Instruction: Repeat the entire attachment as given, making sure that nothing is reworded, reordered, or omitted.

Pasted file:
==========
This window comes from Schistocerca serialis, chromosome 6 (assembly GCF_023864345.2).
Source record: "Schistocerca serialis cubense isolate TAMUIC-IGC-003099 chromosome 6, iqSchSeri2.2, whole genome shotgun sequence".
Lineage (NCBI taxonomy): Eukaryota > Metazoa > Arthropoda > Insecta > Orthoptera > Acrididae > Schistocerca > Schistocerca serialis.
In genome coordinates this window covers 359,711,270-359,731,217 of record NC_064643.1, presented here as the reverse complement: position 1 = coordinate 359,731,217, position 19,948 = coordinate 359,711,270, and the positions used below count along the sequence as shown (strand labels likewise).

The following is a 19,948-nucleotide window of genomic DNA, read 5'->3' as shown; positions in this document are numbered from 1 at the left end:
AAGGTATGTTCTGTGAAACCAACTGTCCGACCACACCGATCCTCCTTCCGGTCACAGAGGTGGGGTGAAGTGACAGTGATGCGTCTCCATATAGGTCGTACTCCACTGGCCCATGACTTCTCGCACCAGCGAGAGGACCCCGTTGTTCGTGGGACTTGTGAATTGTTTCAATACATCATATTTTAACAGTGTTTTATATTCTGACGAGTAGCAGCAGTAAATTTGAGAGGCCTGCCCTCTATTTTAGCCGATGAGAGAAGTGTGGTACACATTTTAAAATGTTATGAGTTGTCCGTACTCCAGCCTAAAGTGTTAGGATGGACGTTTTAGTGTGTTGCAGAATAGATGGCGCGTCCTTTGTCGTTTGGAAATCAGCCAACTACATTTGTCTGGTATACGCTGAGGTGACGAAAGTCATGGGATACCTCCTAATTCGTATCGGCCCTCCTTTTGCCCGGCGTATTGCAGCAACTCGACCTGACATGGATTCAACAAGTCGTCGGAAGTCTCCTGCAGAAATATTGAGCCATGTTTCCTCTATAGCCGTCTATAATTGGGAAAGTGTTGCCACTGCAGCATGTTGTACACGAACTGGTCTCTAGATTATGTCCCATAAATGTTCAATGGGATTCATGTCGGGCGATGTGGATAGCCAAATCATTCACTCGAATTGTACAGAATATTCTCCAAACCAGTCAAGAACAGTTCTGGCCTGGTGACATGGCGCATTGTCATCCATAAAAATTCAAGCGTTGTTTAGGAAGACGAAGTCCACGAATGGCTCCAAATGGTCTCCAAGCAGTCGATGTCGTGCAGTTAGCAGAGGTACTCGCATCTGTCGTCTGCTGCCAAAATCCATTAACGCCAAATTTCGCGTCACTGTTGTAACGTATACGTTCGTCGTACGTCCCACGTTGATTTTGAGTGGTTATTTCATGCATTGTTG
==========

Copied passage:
This window comes from Schistocerca serialis, chromosome 6 (assembly GCF_023864345.2).
Source record: "Schistocerca serialis cubense isolate TAMUIC-IGC-003099 chromosome 6, iqSchSeri2.2, whole genome shotgun sequence".
Lineage (NCBI taxonomy): Eukaryota > Metazoa > Arthropoda > Insecta > Orthoptera > Acrididae > Schistocerca > Schistocerca serialis.
In genome coordinates this window covers 359,711,270-359,731,217 of record NC_064643.1, presented here as the reverse complement: position 1 = coordinate 359,731,217, position 19,948 = coordinate 359,711,270, and the positions used below count along the sequence as shown (strand labels likewise).

The following is a 19,948-nucleotide window of genomic DNA, read 5'->3' as shown; positions in this document are numbered from 1 at the left end:
AAGGTATGTTCTGTGAAACCAACTGTCCGACCACACCGATCCTCCTTCCGGTCACAGAGGTGGGGTGAAGTGACAGTGATGCGTCTCCATATAGGTCGTACTCCACTGGCCCATGACTTCTCGCACCAGCGAGAGGACCCCGTTGTTCGTGGGACTTGTGAATTGTTTCAATACATCATATTTTAACAGTGTTTTATATTCTGACGAGTAGCAGCAGTAAATTTGAGAGGCCTGCCCTCTATTTTAGCCGATGAGAGAAGTGTGGTACACATTTTAAAATGTTATGAGTTGTCCGTACTCCAGCCTAAAGTGTTAGGATGGACGTTTTAGTGTGTTGCAGAATAGATGGCGCGTCCTTTGTCGTTTGGAAATCAGCCAACTACATTTGTCTGGTATACGCTGAGGTGACGAAAGTCATGGGATACCTCCTAATTCGTATCGGCCCTCCTTTTGCCCGGCGTATTGCAGCAACTCGACCTGACATGGATTCAACAAGTCGTCGGAAGTCTCCTGCAGAAATATTGAGCCATGTTTCCTCTATAGCCGTCTATAATTGGGAAAGTGTTGCCACTGCAGCATGTTGTACACGAACTGGTCTCTAGATTATGTCCCATAAATGTTCAATGGGATTCATGTCGGGCGATGTGGATAGCCAAATCATTCACTCGAATTGTACAGAATATTCTCCAAACCAGTCAAGAACAGTTCTGGCCTGGTGACATGGCGCATTGTCATCCATAAAAATTCAAGCGTTGTTTAGGAAGACGAAGTCCACGAATGGCTCCAAATGGTCTCCAAGCAGTCGATGTCGTGCAGTTAGCAGAGGTACTCGCATCTGTCGTCTGCTGCCAAAATCCATTAACGCCAAATTTCGCGTCACTGTTGTAACGTATACGTTCGTCGTACGTCCCACGTTGATTTTGAGTGGTTATTTCATGCATTGTTG